Barton Myers (1934- )

Description

Barton Myers was born in 1934 in Norfolk, Virginia. From 1952-1956 he attended the U.S. Naval Academy at Annapolis where he graduated with a Bachelor’s degree in Science. After serving as a pilot, stationed in the UK, Myers went back to school in architecture at the University of Pennsylvania and graduated in 1964. Afer school, Myers found work as a draftsman for his former teacher, Louis I. Kahn, in Philadelphia. Two years later, in 1968, Myers launched his architectural career in Toronto, Canada, in partnership with A. J. Diamond. A. J. Diamond and Barton Myers became known especially for projects that promoted urbanism that preserved the life and scale of neighborhoods.

In 1975 Myers moved to Los Angeles, where he established the office of Barton Myers and Associates. He taught at the University of California, Los Angeles, beginning in 1980 and was a visiting professor at the Graduate School of Design at Harvard University, at the University of Pennsylvania, and at Arizona State University.

In addition to his sensitive urban design projects, many of them competition entries, Myers established a reputation for his theater designs, including the Tempe Center for the Arts, the Cerritos Center for the Performing Arts, the New Jersey Performing Arts Center, and a series of steel houses, including his own home in Santa Barbara.

Creator

Barton Myers, architect
A. J. Diamond and Barton Myers Architects
Barton Myers Associates, architects

Source

Barton Myers papers, Architecture and Design Collection. Art, Design & Architecture Museum; University of California, Santa Barbara.

Date

circa 1956 - circa 2010

Rights

Transmission or reproduction of materials protected by copyright beyond that allowed by fair use requires the written permission of the copyright owners. Copyright restrictions also apply to digital representations of the original materials. Works not in the public domain cannot be commercially exploited without permission of the copyright owner. Responsibility for any use rests exclusively with the user. University of California Regents.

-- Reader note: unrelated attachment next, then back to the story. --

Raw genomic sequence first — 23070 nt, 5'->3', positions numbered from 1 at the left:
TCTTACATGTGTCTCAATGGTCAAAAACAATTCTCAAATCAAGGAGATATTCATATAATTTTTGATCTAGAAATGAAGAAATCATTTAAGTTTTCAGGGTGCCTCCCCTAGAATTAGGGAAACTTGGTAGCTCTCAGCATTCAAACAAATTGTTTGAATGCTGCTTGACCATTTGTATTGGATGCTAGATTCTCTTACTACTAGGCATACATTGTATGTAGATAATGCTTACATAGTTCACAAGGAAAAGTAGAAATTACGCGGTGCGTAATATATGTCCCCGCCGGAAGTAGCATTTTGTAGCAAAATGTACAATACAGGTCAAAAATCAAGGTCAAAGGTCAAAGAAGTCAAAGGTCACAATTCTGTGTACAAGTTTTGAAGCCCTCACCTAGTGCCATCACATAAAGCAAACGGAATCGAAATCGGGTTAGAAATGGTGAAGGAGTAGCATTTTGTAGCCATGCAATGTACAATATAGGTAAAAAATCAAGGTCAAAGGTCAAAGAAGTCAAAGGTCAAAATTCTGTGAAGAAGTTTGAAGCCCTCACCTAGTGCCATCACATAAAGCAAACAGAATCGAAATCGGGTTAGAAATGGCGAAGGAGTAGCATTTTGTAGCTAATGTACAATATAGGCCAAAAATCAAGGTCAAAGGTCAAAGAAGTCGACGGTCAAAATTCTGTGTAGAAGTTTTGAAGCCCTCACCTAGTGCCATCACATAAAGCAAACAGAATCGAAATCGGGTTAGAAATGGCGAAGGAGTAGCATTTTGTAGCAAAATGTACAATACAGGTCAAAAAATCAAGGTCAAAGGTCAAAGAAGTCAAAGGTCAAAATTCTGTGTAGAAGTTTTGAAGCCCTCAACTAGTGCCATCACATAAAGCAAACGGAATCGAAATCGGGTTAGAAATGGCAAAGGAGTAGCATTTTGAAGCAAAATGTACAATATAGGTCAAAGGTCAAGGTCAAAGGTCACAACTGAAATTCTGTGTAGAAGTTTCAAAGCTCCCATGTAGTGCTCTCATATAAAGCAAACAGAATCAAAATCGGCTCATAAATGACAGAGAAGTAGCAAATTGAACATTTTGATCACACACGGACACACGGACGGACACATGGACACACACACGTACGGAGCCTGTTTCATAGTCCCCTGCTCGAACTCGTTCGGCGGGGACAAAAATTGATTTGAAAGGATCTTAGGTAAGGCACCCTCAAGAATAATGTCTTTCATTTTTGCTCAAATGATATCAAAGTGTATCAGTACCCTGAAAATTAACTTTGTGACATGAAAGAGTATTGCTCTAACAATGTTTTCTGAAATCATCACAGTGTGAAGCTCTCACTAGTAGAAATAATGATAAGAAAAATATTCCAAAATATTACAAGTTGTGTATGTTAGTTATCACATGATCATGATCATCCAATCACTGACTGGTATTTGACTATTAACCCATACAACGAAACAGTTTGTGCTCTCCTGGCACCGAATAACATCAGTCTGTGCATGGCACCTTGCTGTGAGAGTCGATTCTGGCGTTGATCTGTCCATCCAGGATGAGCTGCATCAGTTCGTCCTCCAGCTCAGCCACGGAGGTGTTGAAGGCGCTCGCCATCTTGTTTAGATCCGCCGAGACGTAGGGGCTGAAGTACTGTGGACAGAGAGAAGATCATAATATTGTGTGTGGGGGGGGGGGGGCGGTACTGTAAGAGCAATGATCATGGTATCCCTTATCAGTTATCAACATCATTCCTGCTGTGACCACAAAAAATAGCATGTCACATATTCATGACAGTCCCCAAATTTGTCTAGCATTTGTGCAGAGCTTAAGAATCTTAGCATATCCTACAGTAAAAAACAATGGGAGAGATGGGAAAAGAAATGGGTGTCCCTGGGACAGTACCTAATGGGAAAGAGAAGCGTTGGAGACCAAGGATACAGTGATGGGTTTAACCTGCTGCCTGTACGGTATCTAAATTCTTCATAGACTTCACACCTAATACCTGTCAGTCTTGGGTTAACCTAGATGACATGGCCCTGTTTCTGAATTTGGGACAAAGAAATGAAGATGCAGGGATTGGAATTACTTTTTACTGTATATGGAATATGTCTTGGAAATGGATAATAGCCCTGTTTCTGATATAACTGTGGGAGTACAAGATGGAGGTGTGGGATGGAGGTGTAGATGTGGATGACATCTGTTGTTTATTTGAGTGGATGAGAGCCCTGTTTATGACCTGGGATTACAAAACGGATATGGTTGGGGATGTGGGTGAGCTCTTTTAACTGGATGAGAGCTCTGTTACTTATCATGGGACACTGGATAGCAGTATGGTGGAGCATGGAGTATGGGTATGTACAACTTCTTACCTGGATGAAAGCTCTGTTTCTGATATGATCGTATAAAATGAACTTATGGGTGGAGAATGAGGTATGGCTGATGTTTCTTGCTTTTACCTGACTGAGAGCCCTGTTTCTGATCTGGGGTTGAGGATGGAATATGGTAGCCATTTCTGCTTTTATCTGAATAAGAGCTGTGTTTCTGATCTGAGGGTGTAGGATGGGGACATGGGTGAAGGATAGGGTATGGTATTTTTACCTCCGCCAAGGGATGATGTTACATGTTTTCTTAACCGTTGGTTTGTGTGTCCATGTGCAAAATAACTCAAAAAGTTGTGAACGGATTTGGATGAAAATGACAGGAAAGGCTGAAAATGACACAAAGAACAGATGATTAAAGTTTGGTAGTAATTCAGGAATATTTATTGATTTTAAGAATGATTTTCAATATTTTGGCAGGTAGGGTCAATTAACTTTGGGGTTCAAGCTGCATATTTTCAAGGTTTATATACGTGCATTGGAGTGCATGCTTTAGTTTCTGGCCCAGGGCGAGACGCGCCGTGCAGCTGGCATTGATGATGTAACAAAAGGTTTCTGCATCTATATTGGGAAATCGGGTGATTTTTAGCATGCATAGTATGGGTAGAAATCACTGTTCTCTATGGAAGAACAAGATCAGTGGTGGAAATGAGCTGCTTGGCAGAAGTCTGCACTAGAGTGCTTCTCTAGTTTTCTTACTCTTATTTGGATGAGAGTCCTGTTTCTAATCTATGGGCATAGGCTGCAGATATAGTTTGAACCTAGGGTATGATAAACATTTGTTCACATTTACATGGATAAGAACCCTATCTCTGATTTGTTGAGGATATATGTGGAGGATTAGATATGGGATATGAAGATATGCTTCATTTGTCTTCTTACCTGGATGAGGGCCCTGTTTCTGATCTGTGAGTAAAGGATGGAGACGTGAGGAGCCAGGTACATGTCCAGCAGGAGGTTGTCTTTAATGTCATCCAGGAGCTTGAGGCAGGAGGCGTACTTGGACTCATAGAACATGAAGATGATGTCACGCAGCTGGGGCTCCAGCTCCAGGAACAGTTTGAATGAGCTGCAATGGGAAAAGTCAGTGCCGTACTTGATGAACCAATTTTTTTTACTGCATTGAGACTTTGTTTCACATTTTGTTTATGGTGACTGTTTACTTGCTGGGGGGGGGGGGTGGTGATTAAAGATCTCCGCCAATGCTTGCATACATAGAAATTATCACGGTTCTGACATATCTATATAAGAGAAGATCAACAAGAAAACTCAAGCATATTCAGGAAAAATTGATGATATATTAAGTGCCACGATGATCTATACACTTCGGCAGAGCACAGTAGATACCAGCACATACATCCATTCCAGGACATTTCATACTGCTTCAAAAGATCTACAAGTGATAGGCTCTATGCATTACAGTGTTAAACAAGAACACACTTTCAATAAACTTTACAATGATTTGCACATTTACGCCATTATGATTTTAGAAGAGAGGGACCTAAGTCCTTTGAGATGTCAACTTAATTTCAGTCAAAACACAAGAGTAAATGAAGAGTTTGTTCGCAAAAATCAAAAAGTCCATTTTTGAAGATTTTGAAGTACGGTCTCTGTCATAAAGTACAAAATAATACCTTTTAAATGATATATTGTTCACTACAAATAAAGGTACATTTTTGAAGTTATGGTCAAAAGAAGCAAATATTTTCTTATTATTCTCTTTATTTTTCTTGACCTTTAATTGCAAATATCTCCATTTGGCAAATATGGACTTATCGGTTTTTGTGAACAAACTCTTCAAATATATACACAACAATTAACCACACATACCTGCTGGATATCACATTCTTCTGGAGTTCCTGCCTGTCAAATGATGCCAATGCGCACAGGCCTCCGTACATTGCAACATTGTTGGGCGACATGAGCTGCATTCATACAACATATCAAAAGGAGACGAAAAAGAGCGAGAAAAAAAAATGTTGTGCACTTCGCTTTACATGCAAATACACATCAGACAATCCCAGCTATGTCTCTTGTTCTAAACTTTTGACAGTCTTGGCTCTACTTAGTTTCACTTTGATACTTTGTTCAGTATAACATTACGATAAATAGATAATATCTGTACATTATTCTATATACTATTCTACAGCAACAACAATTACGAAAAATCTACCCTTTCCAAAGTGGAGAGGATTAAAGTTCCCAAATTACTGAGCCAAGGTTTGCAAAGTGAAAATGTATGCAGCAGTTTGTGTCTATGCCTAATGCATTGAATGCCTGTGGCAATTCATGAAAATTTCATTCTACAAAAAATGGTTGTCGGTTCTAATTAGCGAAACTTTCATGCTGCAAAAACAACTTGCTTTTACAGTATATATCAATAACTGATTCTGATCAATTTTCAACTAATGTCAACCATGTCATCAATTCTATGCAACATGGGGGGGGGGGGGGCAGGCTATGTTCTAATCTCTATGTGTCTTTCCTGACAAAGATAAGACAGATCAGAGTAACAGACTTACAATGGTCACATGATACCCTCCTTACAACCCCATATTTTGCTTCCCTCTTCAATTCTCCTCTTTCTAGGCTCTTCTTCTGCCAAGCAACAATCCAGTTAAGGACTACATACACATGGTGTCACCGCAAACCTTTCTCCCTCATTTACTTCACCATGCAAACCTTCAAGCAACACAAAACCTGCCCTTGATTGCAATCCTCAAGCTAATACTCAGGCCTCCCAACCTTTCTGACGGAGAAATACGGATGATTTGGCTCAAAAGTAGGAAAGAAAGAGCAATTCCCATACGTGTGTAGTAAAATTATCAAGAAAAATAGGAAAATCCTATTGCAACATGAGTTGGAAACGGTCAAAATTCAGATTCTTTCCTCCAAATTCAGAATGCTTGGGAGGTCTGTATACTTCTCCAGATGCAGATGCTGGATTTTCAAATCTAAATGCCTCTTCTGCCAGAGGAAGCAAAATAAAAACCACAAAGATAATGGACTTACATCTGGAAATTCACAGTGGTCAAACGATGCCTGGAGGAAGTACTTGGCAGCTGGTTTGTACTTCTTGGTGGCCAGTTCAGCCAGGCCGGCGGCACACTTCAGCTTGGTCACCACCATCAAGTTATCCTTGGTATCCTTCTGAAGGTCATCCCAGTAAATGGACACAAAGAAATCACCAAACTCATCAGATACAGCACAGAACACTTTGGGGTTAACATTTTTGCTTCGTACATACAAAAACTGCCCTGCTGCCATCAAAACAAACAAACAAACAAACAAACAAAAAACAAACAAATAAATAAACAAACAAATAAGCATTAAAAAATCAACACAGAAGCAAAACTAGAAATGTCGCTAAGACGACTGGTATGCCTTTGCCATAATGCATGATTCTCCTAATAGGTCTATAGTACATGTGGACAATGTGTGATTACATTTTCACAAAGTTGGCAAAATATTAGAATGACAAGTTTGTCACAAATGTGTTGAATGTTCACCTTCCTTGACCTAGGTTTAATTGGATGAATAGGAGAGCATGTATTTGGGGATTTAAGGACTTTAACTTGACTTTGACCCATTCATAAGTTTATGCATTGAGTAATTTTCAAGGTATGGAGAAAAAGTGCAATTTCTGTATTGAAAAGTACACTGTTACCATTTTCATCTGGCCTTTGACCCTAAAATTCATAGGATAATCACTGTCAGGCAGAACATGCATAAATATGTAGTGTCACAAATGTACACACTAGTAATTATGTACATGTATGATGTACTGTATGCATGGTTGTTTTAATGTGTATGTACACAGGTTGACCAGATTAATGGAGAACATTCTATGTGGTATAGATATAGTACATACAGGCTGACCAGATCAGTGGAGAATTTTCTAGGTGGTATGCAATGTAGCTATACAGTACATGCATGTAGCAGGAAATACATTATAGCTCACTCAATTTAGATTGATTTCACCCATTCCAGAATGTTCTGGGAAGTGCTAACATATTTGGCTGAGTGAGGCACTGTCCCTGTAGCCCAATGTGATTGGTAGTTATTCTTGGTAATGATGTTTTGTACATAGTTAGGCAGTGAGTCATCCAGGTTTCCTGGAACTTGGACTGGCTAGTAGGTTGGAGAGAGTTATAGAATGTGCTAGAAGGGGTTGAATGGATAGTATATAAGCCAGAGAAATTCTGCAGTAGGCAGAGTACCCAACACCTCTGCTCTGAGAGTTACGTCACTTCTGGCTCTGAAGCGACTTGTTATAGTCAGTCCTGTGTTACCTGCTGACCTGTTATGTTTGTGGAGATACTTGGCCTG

Collection Items

Barton Myers: Moses Myers house (Norfolk, Vir.)
The Moses Myers House is a historic house museum in Norfolk, Virginia. Barton Myers' ancestors built the house in 1792 and maintained the house through the years.

Barton Myers portrait
This portrait of Barton Myers was taken early in his career in Toronto, Canada outside the residence he designed for himself and his family.

Barton Myers student drawing
This interior drawing is one of Barton Myers' early student projects. Myers went to the University of Pennsylvania School of Architecture and studied under Louis Kahn. He graduated in 1964.

Barton Myers: Myers house (Toronto, Ont.)
Barton Myers designed and built his first residence for himself at 19 Berryman in Toronto. At the time he was partners in the firm A.J. Diamond and Barton Myers Architects. The house was an infill project on a narrow vacant lot. Myers designed the…

Barton Myers: Myers house (Montecito, Calif.)
Myers personal home in the Toro Canyon area of Montecito, sits on 38 acres of canyon land which backs up to the Los Padres National Forest. The house was designed so that if a wildfire were to threaten the structure, the metal walls would provide…

Barton Myers: Wolf house (Toronto, Ont.) photographs
For this early house on a steeply sloping lot, Myers used pilings to raise the house and create space for a patio or eventual addition.

Barton Myers: Stratford Festival Theater (Stratford, Ont.)
The alterations and addition to the theatre building faced the river and a public park, therefore the modifications were made with public access and views in mind.

Barton Myers: Housing University Building (Edmonton, Alb.)